Gimenez, Mark - (2017) - The Color of Law

Sunday, December 3, 2017

The Color of Law by Mark Gimenez

(39. – 926.) The Color of Law by Mark Gimenez (2005) – A. Scott Feeney has a perfect life. A great athlete he was a star running back at SMU (Southern Methodist University) in Dallas who became a legend after rushing for 193 yards against the University of Texas. As bright as he was athletic Scott was 1st in his law school class. He is charming and handsome. Ford Stevens, the largest and most prestigious law firm in Dallas, recruited him out of law school. He rose swiftly to partner status and is earning $750,000 annually. He has a $3.5 million house in the exclusive Town of Highland Park. His wife, Rebecca, was Miss SMU and is poised to become Chair of the Cattle Barons Ball. His 9 year old daughter, Boo, is precocious and fascinated by the practice of law. (They are reading the U.S. Constitution clause by clause for a bedtime story.)

Scott finds the legal solutions for his wealthy corporate clients. His most important client, developer Tom Dibrell, pays the firm $3,000,000 a year to deal with his issues. Whether corporate or personal Scott is ready. Early in the book he negotiates a $1,000,000 settlement of a sexual harassment complaint against Dibrell. It is not Dibrell’s first settlement.

Then District Court Judge Samuel Buford calls Scott to his office. Though Scott is not a criminal lawyer the judge has decided to appoint him to represent Shawanda Jones charged with murdering Clark McCall. He was the son of Mack McCall. Mack is the senior Senator from Texas and a presidential candidate. Jones is a young black prostitute with a heroin addiction. The judge wants to make sure she has capable counsel. With the firm having a significant federal court practice Scott accepts the appointment.

Senior partner, really firm dictator, Dan Ford schemes for Scott to actually avoid representing Shawanda. Eventually Scott hires a struggling classmate, Bobby Herrin, who practices criminal law to take over but Shawanda insists upon Scott.

At home tensions rise when Scott agrees that Shawanda’s 9 year old daughter, Pajamae, can live with him until the trial is over as Shawanda cannot afford bail.

Scott faces a dilemma. Shawanda will not oblige everyone by pleading guilty. Though the evidence is strong she insists she is innocent. The firm insists he find a way to be removed as her counsel or convince her to make a plea bargain.

Scott must address why he is a lawyer. He has obligations to his firm and regular clients and Shawanda. Those varied commitments conflict.

Gimenez provides an interesting exploration of the resolution of that conflict and the consequences for all involved.

I can see why there are blurbs referencing John Grisham. Gimenez provides an unflattering portrayal of big firm law in America. Grisham has taken the same approach in several books.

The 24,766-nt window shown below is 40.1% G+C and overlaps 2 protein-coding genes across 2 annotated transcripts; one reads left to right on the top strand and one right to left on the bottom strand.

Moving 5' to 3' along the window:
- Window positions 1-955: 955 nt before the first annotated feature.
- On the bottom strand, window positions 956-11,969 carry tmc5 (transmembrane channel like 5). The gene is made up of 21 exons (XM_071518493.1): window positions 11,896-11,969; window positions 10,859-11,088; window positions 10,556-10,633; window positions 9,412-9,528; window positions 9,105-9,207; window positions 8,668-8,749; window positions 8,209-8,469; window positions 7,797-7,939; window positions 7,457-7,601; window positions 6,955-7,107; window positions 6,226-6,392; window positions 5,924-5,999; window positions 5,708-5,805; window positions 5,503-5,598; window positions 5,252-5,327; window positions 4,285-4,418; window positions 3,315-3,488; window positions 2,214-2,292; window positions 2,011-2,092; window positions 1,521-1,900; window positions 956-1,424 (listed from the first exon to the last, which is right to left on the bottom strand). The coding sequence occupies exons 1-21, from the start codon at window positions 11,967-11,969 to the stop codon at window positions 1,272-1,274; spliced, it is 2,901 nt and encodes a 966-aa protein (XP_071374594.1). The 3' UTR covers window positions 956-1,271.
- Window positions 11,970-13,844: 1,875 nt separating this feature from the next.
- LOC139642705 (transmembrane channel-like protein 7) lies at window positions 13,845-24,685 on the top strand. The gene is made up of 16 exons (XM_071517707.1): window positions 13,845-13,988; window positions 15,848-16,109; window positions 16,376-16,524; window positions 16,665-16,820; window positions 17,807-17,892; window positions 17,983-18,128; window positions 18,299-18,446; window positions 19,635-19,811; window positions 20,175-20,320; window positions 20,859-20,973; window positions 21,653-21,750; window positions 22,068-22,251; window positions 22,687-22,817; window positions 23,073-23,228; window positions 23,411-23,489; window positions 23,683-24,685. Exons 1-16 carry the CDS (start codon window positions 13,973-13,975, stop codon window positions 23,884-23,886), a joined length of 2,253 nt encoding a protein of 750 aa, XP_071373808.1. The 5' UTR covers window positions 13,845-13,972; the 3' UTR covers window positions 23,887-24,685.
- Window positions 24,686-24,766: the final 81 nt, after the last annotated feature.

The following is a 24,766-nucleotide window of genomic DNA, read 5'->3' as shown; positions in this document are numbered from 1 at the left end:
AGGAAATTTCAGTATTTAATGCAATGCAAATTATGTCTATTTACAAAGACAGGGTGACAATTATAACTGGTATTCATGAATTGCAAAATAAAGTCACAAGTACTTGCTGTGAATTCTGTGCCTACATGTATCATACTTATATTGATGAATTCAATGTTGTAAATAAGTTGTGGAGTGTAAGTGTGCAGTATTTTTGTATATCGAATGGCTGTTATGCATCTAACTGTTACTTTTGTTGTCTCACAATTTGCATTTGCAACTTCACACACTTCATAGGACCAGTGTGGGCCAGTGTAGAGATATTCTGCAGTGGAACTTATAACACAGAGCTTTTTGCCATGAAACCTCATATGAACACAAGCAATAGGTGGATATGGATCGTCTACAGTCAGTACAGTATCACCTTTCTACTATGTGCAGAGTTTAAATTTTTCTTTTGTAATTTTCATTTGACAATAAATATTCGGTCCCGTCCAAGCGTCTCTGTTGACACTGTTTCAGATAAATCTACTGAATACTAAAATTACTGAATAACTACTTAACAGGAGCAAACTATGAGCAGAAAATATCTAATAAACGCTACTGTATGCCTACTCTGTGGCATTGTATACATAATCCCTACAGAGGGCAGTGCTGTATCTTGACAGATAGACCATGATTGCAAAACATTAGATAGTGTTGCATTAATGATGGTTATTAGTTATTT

The relationship between Boo and Pajamae was very well done. The girls bounce from innocent to being worldly. I found myself eager to know what they would be doing in the book.

In my next post I will discuss Scott’s representation of Shawanda. There will be more detail some readers many not want and possibly some spoilers so I decided to separate the review. 

The Color of Law is a good book.

Monday, November 27, 2017

Legitimate Business by Michael Niemann

(35. – 922.) Legitimate Business by Michael Niemann – An opening to remember:

There is no rush hour in a refugee camp. No jobs to get to, no appointments to keep. Just waiting. Waiting to go home. The Zam Zam camp for internally displaced persons, some ten miles south of El Fasher in Darfur, Sudan, was no different. The closest Zam Zam got to a rush hour was when the food aid arrived.

Then a sniper, Garreth Campbell, shoots an elder, a female police woman from Bangladesh and a young woman. He calmly drives away.

At the same time, the spring of 2010, in Dusseldorf Valentin Vermeulen, an investigator for the OIOS (United Nations Office of Internal Oversight Services) is completing a short vacation. He checks for fraud in U.N. operations around the world. Having stirred up the bureaucracy in New York by reporing on possible fraud by the son of the Secretary General he has been designated to travel to the distant missions of the U.N. as far from New York as possible. While exiled he remains stubbornly resolute in pursuing fraud.

Before leaving Dusseldorf he has a difficult conversation with his daughter, Gaby. He has not seen her in 8 years and is attempting a reconciliation. His marriage had broken down and Gaby did not handle it well. She ended up using heroin, and he, after tracking her down, forced Gaby into rehab. He eventually left Belgium for the U.N.

Back in South Sudan, Priya Choudhury is intent on investigating the murder of her friend Ritu Roy. They were members of a 140 woman detachment of Bangladeshi policewomen sent to Zam Zam.

Shortly after the killings Vermeulen arrives in Darfur to conduct an audit of the United Nations/African Union Mission (UNAMID).